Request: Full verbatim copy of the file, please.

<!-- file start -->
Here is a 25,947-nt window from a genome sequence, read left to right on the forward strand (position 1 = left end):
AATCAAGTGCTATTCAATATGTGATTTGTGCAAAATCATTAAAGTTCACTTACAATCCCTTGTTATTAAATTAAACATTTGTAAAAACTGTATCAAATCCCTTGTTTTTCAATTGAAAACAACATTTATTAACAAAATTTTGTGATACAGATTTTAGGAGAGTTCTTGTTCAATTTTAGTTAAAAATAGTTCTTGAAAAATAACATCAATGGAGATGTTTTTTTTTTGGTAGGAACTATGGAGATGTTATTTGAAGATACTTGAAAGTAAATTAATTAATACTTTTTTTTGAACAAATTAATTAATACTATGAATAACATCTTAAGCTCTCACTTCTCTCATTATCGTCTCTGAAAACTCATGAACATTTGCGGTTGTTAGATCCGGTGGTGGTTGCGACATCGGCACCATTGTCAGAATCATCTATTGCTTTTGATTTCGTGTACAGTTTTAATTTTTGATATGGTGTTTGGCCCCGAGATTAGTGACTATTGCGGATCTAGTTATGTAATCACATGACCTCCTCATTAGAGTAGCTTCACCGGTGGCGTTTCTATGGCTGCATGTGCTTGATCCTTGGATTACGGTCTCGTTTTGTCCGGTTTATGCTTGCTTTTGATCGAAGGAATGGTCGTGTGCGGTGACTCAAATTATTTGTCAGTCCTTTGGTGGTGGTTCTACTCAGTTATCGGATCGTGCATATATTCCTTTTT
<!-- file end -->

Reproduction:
Here is a 25,947-nt window from a genome sequence, read left to right on the forward strand (position 1 = left end):
AATCAAGTGCTATTCAATATGTGATTTGTGCAAAATCATTAAAGTTCACTTACAATCCCTTGTTATTAAATTAAACATTTGTAAAAACTGTATCAAATCCCTTGTTTTTCAATTGAAAACAACATTTATTAACAAAATTTTGTGATACAGATTTTAGGAGAGTTCTTGTTCAATTTTAGTTAAAAATAGTTCTTGAAAAATAACATCAATGGAGATGTTTTTTTTTTGGTAGGAACTATGGAGATGTTATTTGAAGATACTTGAAAGTAAATTAATTAATACTTTTTTTTGAACAAATTAATTAATACTATGAATAACATCTTAAGCTCTCACTTCTCTCATTATCGTCTCTGAAAACTCATGAACATTTGCGGTTGTTAGATCCGGTGGTGGTTGCGACATCGGCACCATTGTCAGAATCATCTATTGCTTTTGATTTCGTGTACAGTTTTAATTTTTGATATGGTGTTTGGCCCCGAGATTAGTGACTATTGCGGATCTAGTTATGTAATCACATGACCTCCTCATTAGAGTAGCTTCACCGGTGGCGTTTCTATGGCTGCATGTGCTTGATCCTTGGATTACGGTCTCGTTTTGTCCGGTTTATGCTTGCTTTTGATCGAAGGAATGGTCGTGTGCGGTGACTCAAATTATTTGTCAGTCCTTTGGTGGTGGTTCTACTCAGTTATCGGATCGTGCATATATTCCTTTTT